This is who you leave behind when you commit suicide. My heart goes out to all those who are grieving tonight. Hang in there, the pain WILL ease in time.
You who could not stand to hurt the smallest of creatures, how could you end your life so violently? You who knew that I could not stand to see an injured animal, how could you leave me to find my heart and soul in a pool of blood? Oh my God! Please just don’t let this be real, or please let me escape the images and the pain.
Yet I know in my heart that in your darkest hour that morning, you did not wish to hurt me. I just have to believe this. Today I don’t see any way to keep living, but I must because of our son. How I would love to sleep forever and let the pain go.
From a wonderful new blog I have just discovered, written by someone with great insight into life and especially death. Please check out the blog of a mortuary mouse.
- Pet Grief: National Day of Mourning Established (lawandmore.typepad.com)
- Loss: 4 Ways to Move Forward and Counter If-Only Guilt (psychologytoday.com)
- How to Help a Grieving Person (littleblogoflettinggo.com)
<continued from “Grief: WHAT is it? WHY is it?”>
Grief can be defined as the emotional reaction to a loss.
Mourning can be described as the process of adaptation or adjustmentto the loss.
It is necessary to point the difference out between those words, which are often used interchangeably.
They are related but not synonymous.
In the last post, I talked about grief as being a ‘necessary evil’ due to the fact that we assign or attach value and make emotional investments in other people (or things, ideas, or abstractions). When we lose someone important in our personal lives, we react at first. We are hurt, saddened, devastated. But we cannot remain in this state of being in perpetuity; we need to find ways…
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** Update 8/2014 – Proceeds have been donated, and I am in the process of making the e-book free, and the paper back as cheap as I’m allowed. See my donation post here: Donation of my Proceeds to The Lifeline **
As most of you probably know, I’m donating all the proceeds of the sale of my book to The National Suicide Prevention Lifeline. My original goal was to make a donation once I made $100 of sales. I haven’t gotten there yet, but felt I should let anyone who is interested know of my progress. I may never get to that point, lol. 😉
Just so you know how I’m paid, there are two different formats available, a regular print book and a Kindle book. The paper back sells for $9.89 on Amazon, and for each sale, I get $2.29. The Kindle sells for $2.99, and for each sale I get around $2.04. There are some slight differences based on what country it’s sold in and whether it’s borrowed from the Kindle Lender’s library or purchased.
Grief is the normal reaction and response to loss. The loss can be due to a death, divorce, loss of a job, loss of custody of a child, or anything involving the separation of the individual from someone or something important to them. Often, when we think of grief, we only think of death, but the loss of a relationship can feel exactly like death to many people.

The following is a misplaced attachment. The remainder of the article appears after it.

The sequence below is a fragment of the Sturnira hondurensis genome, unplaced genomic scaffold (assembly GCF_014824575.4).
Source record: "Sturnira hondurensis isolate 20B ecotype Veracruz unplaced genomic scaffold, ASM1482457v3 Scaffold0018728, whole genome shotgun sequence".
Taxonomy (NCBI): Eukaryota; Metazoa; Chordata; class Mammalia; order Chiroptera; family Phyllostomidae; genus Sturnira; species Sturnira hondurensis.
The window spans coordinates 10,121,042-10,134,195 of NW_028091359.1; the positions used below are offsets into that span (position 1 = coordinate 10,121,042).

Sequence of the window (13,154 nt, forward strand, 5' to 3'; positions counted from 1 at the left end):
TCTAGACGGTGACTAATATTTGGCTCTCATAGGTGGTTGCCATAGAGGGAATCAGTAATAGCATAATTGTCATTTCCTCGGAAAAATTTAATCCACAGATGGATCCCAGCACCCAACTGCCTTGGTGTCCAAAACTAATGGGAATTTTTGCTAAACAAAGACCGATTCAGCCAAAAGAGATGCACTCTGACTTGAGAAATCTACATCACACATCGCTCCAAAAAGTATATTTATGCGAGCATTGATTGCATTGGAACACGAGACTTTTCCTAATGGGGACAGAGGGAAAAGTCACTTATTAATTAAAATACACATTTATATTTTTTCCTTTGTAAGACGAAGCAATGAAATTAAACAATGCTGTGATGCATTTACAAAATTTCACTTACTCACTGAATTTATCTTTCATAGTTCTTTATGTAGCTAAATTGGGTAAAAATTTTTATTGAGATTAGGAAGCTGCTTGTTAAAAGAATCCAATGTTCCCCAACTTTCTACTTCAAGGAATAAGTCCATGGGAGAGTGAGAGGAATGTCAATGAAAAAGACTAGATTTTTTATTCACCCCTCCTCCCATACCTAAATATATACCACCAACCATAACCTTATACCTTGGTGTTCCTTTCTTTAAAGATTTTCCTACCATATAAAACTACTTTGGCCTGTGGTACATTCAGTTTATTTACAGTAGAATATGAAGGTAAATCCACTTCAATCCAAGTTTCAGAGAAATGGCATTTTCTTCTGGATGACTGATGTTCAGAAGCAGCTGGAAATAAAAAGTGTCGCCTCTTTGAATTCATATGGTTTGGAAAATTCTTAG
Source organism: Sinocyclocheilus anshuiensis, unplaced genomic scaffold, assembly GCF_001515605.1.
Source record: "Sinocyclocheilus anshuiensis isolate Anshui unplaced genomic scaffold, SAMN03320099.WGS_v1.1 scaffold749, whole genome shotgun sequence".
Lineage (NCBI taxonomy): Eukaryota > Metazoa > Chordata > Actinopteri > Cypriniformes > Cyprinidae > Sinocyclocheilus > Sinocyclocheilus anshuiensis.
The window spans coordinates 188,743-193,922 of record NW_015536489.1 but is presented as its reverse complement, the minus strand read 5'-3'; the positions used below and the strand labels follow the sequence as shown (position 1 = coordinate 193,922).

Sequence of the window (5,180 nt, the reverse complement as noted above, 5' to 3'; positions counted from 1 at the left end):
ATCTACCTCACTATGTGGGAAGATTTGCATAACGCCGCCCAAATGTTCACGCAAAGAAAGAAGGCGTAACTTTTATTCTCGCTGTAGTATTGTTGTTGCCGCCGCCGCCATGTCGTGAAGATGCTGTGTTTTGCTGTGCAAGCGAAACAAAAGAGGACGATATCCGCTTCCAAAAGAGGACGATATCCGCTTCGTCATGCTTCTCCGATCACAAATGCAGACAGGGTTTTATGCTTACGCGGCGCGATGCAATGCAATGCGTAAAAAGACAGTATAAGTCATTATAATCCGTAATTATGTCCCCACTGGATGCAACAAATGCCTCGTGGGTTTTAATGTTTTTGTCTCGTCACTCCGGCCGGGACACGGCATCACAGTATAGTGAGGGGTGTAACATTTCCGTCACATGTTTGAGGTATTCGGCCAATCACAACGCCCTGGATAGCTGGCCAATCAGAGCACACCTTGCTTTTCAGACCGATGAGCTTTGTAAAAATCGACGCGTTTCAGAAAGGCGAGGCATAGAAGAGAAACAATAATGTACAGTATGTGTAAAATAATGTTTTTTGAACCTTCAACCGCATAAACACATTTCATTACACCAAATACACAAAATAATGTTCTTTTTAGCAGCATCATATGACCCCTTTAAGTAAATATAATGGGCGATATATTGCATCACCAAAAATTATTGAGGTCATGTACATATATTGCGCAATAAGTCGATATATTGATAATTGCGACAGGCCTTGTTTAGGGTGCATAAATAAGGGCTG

It can be quite scary and alarming to watch someone in the deepest throes of profound grief. Often, people will become almost paralyzed with uncertainty about how to help, or what is normal. Sometimes, normal grief can become “complicated grief” in which grief becomes debilitating and does not improve over time. In complicated grief, painful emotions are so long lasting and severe that a person cannot accept the loss and resume their life.
On the flip side, many times a grieving person will hide away the true extent of their suffering. The people around them may not know how much pain they are in, and how much support they really need.
I received a very compelling and thought provoking comment on my post, They Don’t Want to Die. They Just Want Attention. You can read the entire comment, as well as my reply there. But to sum up, Wren challenged my use of the phrase “suicide survivor” as applying to those left behind after the suicide of a loved one. Here is an excerpt of that comment:
“I know what people mean when they say “suicide survivor” – that a loved one has taken their own life. I’m unaware of any other disease or condition that people die from where others call themselves “survivors of.” Relatives of people who have died of cancer don’t call themselves “cancer survivors.” Instead, they have lost a loved one TO cancer…
The closest I ever came to committing suicide involved holding a loaded gun to my head. It was a few weeks after my fiancée, Dan, had committed suicide by shooting himself in the head. When my finger touched the trigger, it was pure exhilaration. There was no sadness, no despair, no darkness. It was pure joy. When I began to increase the pressure on the trigger, everything that had ever been in my life just opened up and fell away from me.